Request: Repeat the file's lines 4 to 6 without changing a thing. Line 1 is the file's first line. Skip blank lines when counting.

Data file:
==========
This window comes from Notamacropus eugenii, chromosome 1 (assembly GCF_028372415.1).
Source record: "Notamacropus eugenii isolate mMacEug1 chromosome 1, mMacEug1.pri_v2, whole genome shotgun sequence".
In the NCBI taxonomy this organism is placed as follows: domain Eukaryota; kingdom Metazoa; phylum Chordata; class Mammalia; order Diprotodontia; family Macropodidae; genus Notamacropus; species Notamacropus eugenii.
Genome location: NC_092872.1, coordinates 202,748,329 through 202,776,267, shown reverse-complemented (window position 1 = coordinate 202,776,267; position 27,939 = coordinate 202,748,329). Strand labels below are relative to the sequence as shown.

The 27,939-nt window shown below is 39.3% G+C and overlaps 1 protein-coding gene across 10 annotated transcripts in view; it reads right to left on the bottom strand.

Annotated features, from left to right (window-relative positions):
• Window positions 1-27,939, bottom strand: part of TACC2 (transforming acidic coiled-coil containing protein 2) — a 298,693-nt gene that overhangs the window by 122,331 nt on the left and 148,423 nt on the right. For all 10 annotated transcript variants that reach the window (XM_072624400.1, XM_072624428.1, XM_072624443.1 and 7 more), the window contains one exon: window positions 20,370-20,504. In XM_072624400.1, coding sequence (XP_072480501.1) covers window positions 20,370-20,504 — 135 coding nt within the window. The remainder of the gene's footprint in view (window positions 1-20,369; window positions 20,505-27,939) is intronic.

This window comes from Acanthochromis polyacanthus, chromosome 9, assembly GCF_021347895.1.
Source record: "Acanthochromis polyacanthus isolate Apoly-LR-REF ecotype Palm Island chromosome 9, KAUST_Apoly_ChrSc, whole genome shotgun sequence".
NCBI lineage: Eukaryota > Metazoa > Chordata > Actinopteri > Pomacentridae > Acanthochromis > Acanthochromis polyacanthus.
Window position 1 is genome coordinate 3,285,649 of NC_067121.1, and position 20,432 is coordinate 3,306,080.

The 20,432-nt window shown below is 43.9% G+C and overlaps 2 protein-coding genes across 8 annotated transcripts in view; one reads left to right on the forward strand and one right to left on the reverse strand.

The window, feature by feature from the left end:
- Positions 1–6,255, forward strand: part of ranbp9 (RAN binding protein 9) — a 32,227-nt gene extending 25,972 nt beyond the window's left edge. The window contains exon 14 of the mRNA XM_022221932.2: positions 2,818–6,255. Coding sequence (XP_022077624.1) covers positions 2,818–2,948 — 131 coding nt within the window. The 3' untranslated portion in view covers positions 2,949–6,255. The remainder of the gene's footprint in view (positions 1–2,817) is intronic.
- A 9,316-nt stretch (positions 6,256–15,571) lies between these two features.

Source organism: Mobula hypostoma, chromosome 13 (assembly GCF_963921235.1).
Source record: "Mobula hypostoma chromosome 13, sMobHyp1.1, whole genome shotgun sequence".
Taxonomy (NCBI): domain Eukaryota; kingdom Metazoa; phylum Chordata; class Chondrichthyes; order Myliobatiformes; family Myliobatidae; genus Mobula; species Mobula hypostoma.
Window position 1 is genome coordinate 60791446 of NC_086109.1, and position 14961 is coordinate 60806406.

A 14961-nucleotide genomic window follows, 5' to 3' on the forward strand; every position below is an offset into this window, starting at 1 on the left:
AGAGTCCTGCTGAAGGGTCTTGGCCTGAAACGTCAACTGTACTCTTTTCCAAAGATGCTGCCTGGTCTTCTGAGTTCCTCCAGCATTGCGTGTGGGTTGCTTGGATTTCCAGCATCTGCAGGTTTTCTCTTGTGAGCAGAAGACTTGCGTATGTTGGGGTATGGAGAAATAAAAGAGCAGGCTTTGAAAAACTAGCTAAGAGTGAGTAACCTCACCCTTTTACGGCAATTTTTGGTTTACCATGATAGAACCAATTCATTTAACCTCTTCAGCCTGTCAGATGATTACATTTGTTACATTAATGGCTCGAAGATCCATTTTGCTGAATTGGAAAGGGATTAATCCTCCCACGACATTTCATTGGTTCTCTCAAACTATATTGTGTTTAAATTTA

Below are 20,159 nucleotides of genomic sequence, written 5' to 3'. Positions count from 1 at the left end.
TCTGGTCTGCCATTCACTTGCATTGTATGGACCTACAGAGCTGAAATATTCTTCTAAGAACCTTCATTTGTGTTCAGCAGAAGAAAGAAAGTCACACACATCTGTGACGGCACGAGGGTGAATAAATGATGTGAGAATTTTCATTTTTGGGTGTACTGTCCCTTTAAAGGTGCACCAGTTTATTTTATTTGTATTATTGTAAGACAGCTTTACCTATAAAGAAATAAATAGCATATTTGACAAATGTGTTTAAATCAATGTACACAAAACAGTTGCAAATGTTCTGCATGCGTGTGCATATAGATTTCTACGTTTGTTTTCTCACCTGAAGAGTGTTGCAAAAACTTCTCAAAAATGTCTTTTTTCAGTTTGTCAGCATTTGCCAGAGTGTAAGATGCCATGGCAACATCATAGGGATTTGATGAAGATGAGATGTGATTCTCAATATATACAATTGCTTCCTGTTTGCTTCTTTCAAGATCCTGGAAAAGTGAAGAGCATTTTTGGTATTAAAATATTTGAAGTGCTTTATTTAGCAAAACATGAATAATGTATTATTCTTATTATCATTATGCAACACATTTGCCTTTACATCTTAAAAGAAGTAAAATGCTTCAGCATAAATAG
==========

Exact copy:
Genome location: NC_092872.1, coordinates 202,748,329 through 202,776,267, shown reverse-complemented (window position 1 = coordinate 202,776,267; position 27,939 = coordinate 202,748,329). Strand labels below are relative to the sequence as shown.

The 27,939-nt window shown below is 39.3% G+C and overlaps 1 protein-coding gene across 10 annotated transcripts in view; it reads right to left on the bottom strand.

Annotated features, from left to right (window-relative positions):